Barenboim has been music director of the Berlin Staatskapelle since 1992 and conductor for life since 2000. Last week the Staatskapelle gave three concerts in London at the Southbank’s Royal Festival Hall, with Barenboim conducting Bruckner's last three Symphonies 7,8 and 9 and performing two Mozart piano concertos. The concerts drew rave reviews, with Stephen Pritchard writing in yesterday's Observer: “the length of the seventh symphony gave us ample opportunity to enjoy the fantastic sound that Barenboim draws from this orchestra, the depth of the string playing evident right from the opening cello and viola theme, the woodwind singing beatifically, the brass in full pomp.”
A film on WEDO was screened as the audience entered the Brunei Gallery and waited for Barenboim and Snow to appear. The invitation to the encounter said it would be on “the role of culture and the arts in a political and international context focussing on the situation and recent developments in the Middle East.” In the event Barenboim maintained an energetic tempo as he embarked on a flow of memories, anecdotes and analysis.
Barenboim described how he first met Edward Said some 20 years ago when Said approached him in the lobby of the then Hyde Park Hotel in London's Knightsbridge. Barenboim was already familiar with Said's work, notably his book Orientalism, and Said told him he had read and been impressed by Barenboim's 1992 memoir A Life in Music and that he had "never heard Israelis talk like this". This was the start of a friendship that would last until Said's death from leukemia in 2003, at the age of 67. Dialogues between the two were published in the 2002 book Parallels and Paradoxes: Explorations in Music and Society.A revised and updated edition of Barenboim's A Life in Music, including his friendship with Said and their joint endeavours, appeared in 2003.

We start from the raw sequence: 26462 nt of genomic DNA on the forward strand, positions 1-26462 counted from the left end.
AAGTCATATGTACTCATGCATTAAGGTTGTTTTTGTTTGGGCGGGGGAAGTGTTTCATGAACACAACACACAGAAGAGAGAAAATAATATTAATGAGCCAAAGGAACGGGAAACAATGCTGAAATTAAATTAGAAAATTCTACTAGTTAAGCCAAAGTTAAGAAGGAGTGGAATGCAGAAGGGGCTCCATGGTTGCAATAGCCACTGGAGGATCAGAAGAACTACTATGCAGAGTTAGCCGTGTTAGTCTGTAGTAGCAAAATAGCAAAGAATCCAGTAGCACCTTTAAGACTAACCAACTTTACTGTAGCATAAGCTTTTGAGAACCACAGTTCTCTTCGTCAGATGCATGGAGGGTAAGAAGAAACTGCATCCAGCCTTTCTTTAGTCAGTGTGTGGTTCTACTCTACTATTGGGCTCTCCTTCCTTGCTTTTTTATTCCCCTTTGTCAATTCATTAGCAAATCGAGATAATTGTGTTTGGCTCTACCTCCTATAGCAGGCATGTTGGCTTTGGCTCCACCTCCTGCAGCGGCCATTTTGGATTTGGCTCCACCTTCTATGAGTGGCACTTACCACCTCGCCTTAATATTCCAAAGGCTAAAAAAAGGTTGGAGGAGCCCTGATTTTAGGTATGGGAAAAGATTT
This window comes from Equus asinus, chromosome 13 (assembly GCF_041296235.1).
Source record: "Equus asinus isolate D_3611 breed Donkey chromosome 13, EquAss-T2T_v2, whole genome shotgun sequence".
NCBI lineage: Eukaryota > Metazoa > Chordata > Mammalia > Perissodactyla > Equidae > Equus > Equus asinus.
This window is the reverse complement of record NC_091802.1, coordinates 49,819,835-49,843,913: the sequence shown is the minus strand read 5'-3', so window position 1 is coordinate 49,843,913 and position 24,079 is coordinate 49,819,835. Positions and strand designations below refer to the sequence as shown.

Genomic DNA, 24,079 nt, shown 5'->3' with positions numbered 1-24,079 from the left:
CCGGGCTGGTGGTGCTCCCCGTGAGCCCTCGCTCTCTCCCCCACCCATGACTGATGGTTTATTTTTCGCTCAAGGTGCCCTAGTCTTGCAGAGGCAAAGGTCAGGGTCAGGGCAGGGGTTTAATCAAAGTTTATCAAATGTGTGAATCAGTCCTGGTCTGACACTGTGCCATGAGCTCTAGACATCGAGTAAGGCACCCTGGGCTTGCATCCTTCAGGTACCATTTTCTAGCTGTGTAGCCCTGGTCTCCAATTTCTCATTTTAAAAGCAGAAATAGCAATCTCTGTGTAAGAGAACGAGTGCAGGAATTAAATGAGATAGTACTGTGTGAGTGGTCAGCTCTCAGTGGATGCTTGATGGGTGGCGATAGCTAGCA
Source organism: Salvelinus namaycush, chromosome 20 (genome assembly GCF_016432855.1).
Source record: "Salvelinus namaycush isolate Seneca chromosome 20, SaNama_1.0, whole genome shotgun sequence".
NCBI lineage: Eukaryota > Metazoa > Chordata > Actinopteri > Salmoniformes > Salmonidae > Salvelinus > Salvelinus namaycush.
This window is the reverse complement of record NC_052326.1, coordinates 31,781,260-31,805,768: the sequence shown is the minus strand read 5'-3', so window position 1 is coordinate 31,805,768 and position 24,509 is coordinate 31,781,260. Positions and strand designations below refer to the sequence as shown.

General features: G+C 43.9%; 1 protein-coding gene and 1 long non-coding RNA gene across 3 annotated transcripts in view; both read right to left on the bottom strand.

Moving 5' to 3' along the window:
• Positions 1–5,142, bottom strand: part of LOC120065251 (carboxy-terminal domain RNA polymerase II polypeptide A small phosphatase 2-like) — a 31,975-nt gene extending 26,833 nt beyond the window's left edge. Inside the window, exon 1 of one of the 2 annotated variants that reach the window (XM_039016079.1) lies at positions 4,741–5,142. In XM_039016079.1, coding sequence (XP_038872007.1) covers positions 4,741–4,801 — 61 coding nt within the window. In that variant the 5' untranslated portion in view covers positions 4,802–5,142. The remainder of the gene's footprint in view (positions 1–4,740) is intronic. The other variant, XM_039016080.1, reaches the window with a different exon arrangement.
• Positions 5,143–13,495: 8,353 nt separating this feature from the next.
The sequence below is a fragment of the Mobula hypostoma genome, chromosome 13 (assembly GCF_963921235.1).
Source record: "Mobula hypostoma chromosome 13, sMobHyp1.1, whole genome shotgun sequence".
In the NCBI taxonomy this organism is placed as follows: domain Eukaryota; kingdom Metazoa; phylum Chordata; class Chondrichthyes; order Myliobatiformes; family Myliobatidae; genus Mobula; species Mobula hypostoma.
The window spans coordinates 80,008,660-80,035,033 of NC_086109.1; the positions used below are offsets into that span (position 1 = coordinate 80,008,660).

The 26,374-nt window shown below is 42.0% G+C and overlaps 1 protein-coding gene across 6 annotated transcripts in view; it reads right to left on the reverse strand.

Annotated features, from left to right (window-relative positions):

Barenboim devoted considerable time during his conversation with Snow to depicting the internal changes he witnessed in Israel in the 60 years after he arrived in Israel from Argentina in 1952 as a 10-year-old. At that time Jewish immigrants to Israel were mainly of Central and Eastern European origin. He recalls that in those days the Holocaust was never spoken about by, for example, his friends' parents. But as a result of the trial and execution in Israel of Adolf Eichmann in 1961 this changed and the new generation started to come to terms with the Holocaust.
He said "when one talks about the modern state of Israel one has to talk about it in two periods" - from 1948 until 1967, or 1977 (when Likud came to power), and the period since then. The socialist nature of Israel changed after the 1967 war when Israel started to use cheap Palestinian labour, and some Israelis amassed fortunes. The question was, should Israel hold on to the occupied territories. Likud and the religious parties started to rise, with the latter stressing territories were not occupied but "biblically liberated".